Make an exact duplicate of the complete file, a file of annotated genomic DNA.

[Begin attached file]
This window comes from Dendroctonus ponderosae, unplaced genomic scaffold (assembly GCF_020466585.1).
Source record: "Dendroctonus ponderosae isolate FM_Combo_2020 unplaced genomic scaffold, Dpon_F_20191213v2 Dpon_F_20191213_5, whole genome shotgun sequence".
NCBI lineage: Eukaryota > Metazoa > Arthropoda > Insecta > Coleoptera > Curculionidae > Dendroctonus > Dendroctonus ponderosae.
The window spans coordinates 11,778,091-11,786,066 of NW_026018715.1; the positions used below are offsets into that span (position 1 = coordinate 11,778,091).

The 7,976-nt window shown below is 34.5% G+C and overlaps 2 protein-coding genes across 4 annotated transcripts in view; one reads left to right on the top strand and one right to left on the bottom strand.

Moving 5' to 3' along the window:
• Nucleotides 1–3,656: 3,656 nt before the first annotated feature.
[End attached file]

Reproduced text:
This window comes from Dendroctonus ponderosae, unplaced genomic scaffold (assembly GCF_020466585.1).
Source record: "Dendroctonus ponderosae isolate FM_Combo_2020 unplaced genomic scaffold, Dpon_F_20191213v2 Dpon_F_20191213_5, whole genome shotgun sequence".
NCBI lineage: Eukaryota > Metazoa > Arthropoda > Insecta > Coleoptera > Curculionidae > Dendroctonus > Dendroctonus ponderosae.
The window spans coordinates 11,778,091-11,786,066 of NW_026018715.1; the positions used below are offsets into that span (position 1 = coordinate 11,778,091).

The 7,976-nt window shown below is 34.5% G+C and overlaps 2 protein-coding genes across 4 annotated transcripts in view; one reads left to right on the top strand and one right to left on the bottom strand.

Moving 5' to 3' along the window:
• Nucleotides 1–3,656: 3,656 nt before the first annotated feature.